The collective impact of SCADs is impossible to measure precisely. Addressing many of the same anomalies as deHaven-Smith, Peter Dale Scott describes some of the key phenomena as structural deep events, history-shaping episodes that impact “the whole fabric of society, with consequences that enlarge covert government.” Rather than ever being properly investigated and/or adjudicated, structural deep events “are subsequently covered up by systematic falsifications in media and internal government records.” Every civilization reaches a level of complexity at which point milieus and institutions emerge which wield power yet remain submerged or not fully revealed or acknowledged by the society as a whole. In the U.S., this dynamic is described by Scott as America’s deep political system. An argument made in this dissertation is that these SCADs or deep events have indeed altered the course of American history and transformed the U.S. political system. In its earlier form, U.S. governance was characterized by varying levels of coexistence and accommodation between constitutional democracy and a deep political system. Subsequently—especially after World War II—interventions from the deep political system transformed the American state and U.S. society, giving rise to the tripartite state—i.e., a deep state system exceptionism allows for the supra-sovereignty of undemocratic forces. Specifically, the overworld of corporate wealth has created and altered institutions to most effectively manage international and domestic politics to the effect that empire and hegemony—and thus exceptionism—are sacrosanct imperatives even as their decisive impacts are rarely acknowledged or debated candidly in public discourse.
The rise of the tripartite state has greatly weakened American democracy in the most fundamental sense if a system of governance is understood to be more or less democratic to the extent that sovereignty rests with the public rather than elites. The decline of U.S. democracy has given rise to three crises to which the deep state system cannot adequately respond. The first crisis is the ever-present risk of nuclear omnicide—the extinction of humanity, by humanity. The second is the crisis of global climate change. The third is the crisis of inequality wherein a tiny minority owns most of the world’s wealth while globally tens of thousands of people die daily from lack of adequate access to food, potable water, and/or basic healthcare. Without drastic moves toward progressive and democratic structural reform, it is difficult to imagine how any (much less, all) of these crises can be resolved. With these sobering exigencies in mind, the theory of the tripartite state seeks to illuminate our current political dystopia and to place it in the appropriate historical context….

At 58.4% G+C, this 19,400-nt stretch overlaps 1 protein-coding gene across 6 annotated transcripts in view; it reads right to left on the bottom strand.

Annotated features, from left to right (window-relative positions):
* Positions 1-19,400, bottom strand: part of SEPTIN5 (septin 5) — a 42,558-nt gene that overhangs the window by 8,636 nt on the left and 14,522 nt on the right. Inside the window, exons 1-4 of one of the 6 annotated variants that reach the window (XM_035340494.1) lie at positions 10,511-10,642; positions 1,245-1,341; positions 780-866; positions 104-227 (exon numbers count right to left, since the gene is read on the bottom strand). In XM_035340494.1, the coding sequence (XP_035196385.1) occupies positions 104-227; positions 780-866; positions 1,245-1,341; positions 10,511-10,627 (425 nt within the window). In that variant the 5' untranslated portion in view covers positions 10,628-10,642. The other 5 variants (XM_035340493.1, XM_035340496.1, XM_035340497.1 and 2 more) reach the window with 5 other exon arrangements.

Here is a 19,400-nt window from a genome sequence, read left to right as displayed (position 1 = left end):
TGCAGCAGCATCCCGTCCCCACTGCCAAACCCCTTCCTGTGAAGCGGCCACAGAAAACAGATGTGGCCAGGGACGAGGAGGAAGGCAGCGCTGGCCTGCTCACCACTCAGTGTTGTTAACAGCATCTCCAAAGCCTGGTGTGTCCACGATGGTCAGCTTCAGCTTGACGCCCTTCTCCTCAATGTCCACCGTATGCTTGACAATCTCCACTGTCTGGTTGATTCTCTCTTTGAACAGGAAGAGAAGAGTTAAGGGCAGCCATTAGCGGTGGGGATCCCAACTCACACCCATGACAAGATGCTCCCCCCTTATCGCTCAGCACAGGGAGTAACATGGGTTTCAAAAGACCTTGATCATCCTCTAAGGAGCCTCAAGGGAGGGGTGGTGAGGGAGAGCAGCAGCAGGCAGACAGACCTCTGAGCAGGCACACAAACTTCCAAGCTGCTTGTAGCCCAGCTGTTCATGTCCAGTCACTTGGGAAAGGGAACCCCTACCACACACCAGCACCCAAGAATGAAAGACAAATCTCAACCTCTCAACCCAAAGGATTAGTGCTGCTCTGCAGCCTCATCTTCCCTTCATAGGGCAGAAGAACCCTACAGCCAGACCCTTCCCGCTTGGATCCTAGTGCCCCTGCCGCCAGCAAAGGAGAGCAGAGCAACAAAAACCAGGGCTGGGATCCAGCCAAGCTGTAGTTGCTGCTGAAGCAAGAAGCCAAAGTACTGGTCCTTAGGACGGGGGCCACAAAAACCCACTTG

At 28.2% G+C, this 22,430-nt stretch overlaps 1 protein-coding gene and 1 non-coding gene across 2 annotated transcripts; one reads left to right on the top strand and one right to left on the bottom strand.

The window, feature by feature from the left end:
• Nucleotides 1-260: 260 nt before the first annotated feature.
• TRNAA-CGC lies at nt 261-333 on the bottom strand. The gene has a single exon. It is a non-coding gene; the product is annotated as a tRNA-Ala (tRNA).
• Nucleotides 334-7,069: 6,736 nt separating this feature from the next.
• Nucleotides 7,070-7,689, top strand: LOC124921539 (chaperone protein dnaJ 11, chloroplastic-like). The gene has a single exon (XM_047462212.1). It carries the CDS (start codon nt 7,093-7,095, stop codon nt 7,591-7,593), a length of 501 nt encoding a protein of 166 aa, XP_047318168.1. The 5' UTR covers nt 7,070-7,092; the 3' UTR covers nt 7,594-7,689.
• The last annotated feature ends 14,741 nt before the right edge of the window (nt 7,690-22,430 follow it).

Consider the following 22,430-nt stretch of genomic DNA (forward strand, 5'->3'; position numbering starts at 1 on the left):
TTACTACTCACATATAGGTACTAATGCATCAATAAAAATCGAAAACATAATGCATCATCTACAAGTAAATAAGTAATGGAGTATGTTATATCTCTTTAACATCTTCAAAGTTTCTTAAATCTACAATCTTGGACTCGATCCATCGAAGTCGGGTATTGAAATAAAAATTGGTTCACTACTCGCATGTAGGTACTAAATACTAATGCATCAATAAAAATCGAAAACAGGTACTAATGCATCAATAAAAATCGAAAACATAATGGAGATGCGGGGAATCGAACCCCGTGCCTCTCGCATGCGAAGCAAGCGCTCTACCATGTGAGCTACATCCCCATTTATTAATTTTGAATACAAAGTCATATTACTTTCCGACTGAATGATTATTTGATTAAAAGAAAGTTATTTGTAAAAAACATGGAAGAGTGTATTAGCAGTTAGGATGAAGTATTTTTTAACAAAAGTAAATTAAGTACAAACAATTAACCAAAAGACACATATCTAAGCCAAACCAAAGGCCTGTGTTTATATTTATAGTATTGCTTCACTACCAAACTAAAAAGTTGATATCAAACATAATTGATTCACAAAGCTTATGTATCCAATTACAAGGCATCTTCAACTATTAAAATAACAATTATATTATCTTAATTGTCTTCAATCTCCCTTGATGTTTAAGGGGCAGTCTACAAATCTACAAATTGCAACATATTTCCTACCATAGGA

Legitimacy, Lawlessness, and Liberal Myths.
Every political entity is constituted emotionally and morally through typically mythical narratives about its origins, history, and values. Together those narratives form a common biography which serves as a foundation for the group’s shared common identity. A state’s constitutive collective identity reduces its diplomatic mendacity and its brutality in war because it entails a moral code. Violence and duplicity are also constrained by internationally accepted meta-norms that have emerged from the commonalities among the moral codes of other states within the world order. Given that imperialism requires a kind of amorality as articulated in Thucydides and by [Leo] Strauss, there is conflict between an empire’s amoral foreign policy and its supposedly fundamental moral code. Imperialist realpolitik must also conflict with global meta-norms. These contradictions are becoming more glaring as the increasingly interconnected world is ever more of aware of global inequities. Former U.S. National Security Advisor Zbigniew Brzezinski described the approaching moment as “the global political awakening,” stating that,
For the first time in history almost all of humanity is politically activated, politically conscious and politically interactive. Global activism is generating a surge in the quest for cultural respect and economic opportunity in a world scarred by memories of colonial or imperial domination.
In a liberal democracy, not only are liberal norms salient, they are codified. This makes the rule of law another potential impediment to the imperatives of global dominance. In order to manage affairs of state in this context, a subset of the political class must manage affairs of state, deHaven-Smith’s Guardian Elite. This is the class, again, comprised of “high-ranking officials who are privy to state secrets, who decide what the public may and may not know, and who plan and authorize covert operations, foreign and domestic surveillance, and other espionage and intelligence activities.” The Guardian Elite polices—largely in secret—the political class and the mass public. They serve to allow the state to overcome three potential impediments to the exigencies of empire, namely: America’s moral code, global meta-norms, and the rule of law. Their amoral ethos and class consciousness allow them to be unbound from the American moral code and the norms of global society. Exceptionism—the institutionalized suspension of legal restraints—protects them from facing legal consequences stemming from their illicit clandestine activities. Exceptionism has its roots in the contradictions within liberalism, contradictions that trace back to its philosophical roots and the origins of the state.